I looked at the man at my side. His hands rested in his lap. He still slept. The bus rolled on toward Fortaleza. As other passengers began to stir and converse, he remained asleep, resting, oblivious to the waking world.
When he finally woke, he looked at me for several moments. “Galego?” he asked. I told him that, yes, indeed I was a galego, norteamericano. I asked him if he was alright, if I could do anything for him. He looked at the floor and said he was fine, that now he was fine.
I waited until he looked at me again, before speaking with him. His face was thin, and I didn’t want to weary him with questions. He first asked me what I was doing in the nordeste—northeastern Brazil. I told him I was doing humanitarian work—helping people. He listened, looking at the floor again. He waited a long time before saying anything, and then he only nodded and said this was good, to help people was good.
I asked him if he was nordestino or if he hailed from another part of Brazil. He looked at his hat, turning it in his hands. He didn’t answer the question directly. I already knew he was nordestino. He knew I knew he was nordestino. It was an unnecessary question. His sing-song voice, his leather hat, his calloused hands—all this told me he was from here, and had likely never gone away from this place.
He began to answer my question, and I only listened. He said he had been a slave for the past three years in Pernambuco. I looked ahead at the ribbon of asphalt and mirages. He said he was captured and taken to a ranch—the ubiquitous fazenda of this land—and made to work, with the threat of being killed if he were caught escaping. He had escaped and was now going to find his family. He had heard they had gone to Fortaleza, to Ceará.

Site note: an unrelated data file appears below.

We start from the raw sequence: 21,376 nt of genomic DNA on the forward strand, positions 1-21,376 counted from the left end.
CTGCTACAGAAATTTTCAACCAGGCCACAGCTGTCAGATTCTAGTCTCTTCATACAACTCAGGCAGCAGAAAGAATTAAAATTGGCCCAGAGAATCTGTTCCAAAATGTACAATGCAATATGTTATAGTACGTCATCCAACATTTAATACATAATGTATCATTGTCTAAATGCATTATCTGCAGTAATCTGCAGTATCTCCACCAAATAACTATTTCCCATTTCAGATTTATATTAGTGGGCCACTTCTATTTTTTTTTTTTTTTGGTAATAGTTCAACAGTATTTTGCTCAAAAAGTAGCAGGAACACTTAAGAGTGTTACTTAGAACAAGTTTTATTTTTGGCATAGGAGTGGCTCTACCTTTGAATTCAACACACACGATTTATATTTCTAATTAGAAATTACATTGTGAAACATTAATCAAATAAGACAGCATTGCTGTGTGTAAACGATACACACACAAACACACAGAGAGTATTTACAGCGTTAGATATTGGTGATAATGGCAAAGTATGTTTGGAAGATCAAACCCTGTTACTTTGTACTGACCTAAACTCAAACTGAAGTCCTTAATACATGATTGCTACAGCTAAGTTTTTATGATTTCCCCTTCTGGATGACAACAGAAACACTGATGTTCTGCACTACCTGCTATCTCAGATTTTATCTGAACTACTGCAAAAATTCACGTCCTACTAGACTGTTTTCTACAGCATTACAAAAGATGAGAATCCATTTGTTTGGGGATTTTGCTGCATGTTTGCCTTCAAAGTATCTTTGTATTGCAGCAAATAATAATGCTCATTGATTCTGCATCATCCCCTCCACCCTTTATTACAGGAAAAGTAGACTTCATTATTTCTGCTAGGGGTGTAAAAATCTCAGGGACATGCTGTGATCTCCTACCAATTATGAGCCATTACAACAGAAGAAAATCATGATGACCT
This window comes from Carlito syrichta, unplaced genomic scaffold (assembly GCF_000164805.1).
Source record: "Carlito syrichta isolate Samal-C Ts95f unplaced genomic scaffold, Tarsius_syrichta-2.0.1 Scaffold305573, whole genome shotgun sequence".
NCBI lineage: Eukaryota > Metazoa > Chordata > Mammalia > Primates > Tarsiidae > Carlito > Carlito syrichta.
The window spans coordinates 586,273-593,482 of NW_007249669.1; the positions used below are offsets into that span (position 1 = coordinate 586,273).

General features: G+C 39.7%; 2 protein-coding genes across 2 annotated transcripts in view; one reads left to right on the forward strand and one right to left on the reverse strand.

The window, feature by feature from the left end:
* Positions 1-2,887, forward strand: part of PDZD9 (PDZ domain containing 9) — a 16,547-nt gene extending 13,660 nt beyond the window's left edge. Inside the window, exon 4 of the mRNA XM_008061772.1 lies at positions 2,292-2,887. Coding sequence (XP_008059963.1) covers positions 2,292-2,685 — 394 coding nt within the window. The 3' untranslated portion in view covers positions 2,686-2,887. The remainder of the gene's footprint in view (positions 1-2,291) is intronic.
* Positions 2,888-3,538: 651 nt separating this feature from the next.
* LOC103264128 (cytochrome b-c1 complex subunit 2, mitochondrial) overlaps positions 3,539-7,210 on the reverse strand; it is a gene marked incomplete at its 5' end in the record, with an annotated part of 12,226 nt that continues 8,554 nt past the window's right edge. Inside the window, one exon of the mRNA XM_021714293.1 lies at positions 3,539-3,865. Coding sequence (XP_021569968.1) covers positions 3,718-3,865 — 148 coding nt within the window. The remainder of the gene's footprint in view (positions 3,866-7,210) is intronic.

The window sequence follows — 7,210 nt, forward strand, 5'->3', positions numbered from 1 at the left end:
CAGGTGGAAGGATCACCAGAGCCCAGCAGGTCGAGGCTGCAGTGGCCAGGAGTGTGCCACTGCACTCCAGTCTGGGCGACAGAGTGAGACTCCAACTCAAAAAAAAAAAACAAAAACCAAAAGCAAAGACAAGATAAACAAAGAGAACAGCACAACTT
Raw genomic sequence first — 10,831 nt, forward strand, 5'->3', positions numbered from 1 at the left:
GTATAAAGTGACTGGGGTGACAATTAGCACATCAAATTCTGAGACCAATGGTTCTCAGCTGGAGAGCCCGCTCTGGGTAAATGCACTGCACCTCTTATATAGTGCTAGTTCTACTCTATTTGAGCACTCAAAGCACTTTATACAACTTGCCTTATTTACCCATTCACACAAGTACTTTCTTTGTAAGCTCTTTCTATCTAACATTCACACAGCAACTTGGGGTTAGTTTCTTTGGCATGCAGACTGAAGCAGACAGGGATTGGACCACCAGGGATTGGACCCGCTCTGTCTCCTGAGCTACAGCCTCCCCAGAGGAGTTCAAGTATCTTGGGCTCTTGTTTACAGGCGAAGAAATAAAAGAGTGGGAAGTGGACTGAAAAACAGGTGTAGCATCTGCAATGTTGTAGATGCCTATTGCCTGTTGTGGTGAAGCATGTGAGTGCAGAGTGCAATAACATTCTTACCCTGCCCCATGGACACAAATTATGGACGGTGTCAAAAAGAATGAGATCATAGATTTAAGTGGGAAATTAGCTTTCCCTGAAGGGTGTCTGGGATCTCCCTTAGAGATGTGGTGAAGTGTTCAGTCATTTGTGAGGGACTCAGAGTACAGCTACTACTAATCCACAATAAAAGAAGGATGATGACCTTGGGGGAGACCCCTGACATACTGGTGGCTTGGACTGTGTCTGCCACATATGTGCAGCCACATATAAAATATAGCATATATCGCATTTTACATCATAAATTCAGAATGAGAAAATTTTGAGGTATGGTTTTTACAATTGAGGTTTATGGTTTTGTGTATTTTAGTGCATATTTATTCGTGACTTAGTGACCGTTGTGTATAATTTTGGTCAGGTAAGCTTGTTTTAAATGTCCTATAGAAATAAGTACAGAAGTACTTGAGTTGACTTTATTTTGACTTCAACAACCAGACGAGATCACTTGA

I nodded, but didn’t speak. What would I have said? He continued. He said he had escaped and lived for a few days near a town not far from the ranch. He had considered going to the police, but didn’t have the courage. He wasn’t sure they would believe him. And, if they believed him, had they already been bribed by the ranch owner? The chefe?
He had simply walked away from the ranch one night, knowing he would die working or die escaping. He had seen his captors in the town, looking for him, asking into his whereabouts. He moved on. He said he didn’t have the wherewithal to forgive them, but that not forgiving them was a sin.
I listened, dizzy with the bewildering disclosure of slavery. In my lifetime.
He said he couldn’t forgive them, so he simply considered them dead, no longer part of this world. He compartmentalized the last three years, his life as a slave, his captors. He said all of this was now gone, behind him, not part of him. This is how he resolved his self-imposed incapacity to forgive with his own belief that he had to forgive.
We arrived at the outskirts of Fortaleza. The sun was long up. He looked past me, looked out the window, and began to cry. His shoulders heaved as he sobbed. I thought perhaps he cried for joy at the prospect of finding his family. He put his face in his leather hat and wept aloud—as though he were just now born, just now beginning a new life.